Blog | Friday, June 8, 2018

What goes around comes around


When I was a cardiology fellow back in the 1980s, I learned about a variety of early tools for evaluating heart health that had been displaced by the modern standards of electrocardiography (ECG, or EKG for the Deutschephiles) and echocardiography. One such technique, ballistocardiography, stuck with me, and may be making a comeback.

Ballistocardiography is based on the observation that the mechanical action of the heart leads to subtle but reproducible movement of the whole body. It is the old “every action has an equal and opposite reaction” maxim in, well, action. We literally shudder a little bit each time the heart ejects blood. Back in the day, researchers compared patterns of that shudder to detect and quantify disorders of cardiac output. As someone who had studied biomedical engineering in college, I thought it was pretty cool that you could non-invasively estimate cardiac output by measuring how much somebody bounced up and down with each heartbeat, even though it had been eclipsed by more accurate and easier to use technology.

By the way, you can easily measure the effect yourself, if you have an analog bathroom scale. Just stand on it as still as you can, and you will notice the needle deflects slightly with each heartbeat. As the blood goes “up” out of your heart, your body goes “down” and your weight appears to increase momentarily. More elaborate ways to measure and quantify the effect are, of course, available on YouTube.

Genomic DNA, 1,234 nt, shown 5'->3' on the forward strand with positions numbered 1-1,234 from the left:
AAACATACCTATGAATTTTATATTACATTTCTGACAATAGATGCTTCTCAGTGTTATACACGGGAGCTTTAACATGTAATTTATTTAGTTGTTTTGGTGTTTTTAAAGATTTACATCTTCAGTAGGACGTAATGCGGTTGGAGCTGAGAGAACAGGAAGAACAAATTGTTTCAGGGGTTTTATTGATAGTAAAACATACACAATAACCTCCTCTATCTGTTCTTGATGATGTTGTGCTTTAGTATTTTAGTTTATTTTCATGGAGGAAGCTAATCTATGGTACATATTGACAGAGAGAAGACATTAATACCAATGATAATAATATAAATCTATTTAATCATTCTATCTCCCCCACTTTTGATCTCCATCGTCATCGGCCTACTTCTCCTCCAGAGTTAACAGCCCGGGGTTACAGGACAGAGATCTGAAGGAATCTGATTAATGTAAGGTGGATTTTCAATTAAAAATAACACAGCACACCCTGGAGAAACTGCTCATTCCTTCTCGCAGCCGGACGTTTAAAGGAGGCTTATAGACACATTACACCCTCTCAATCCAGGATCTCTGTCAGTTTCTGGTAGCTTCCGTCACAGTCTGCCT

Well, imagine my surprise when a similar principle of using movement of the whole body as a non-invasive cardiac diagnostic tool was reported in a recent issue of Circulation. In this case, the authors took advantage of the accelerometers built into contemporary smartphones. By placing a smartphone on the chest of a supine subject, they were able to record body motion without electrodes or other sensors, and then use the pattern of that motion to accurately distinguish the regular steady beating of normal sinus rhythm from the irregularity of atrial fibrillation (AF). They conclude, “smartphone mechanocardiography reliably detects AF without additional hardware and provides a new easy-to-use and accessible concept for AF screening.”

I still think that is pretty cool. What do you think?

Ira S. Nash, MD, FACP, is the senior vice president and executive director of Northwell Health Physician Partners, and a professor of cardiology and professor of occupational medicine, epidemiology, and prevention at the Donald and Barbara Zucker School of Medicine at Hofstra/Northwell. He is board certified in internal medicine and cardiovascular diseases and was in the private practice of cardiology before joining the full-time faculty of Massachusetts General Hospital. He then held a number of senior positions at Mount Sinai Medical Center prior to joining Northwell Health. He is married with two daughters and enjoys cars, reading biographies, and histories, and following his favorite baseball team, the New York Yankees, when not practicing medicine. This post originally appeared at his blog, Ausculation.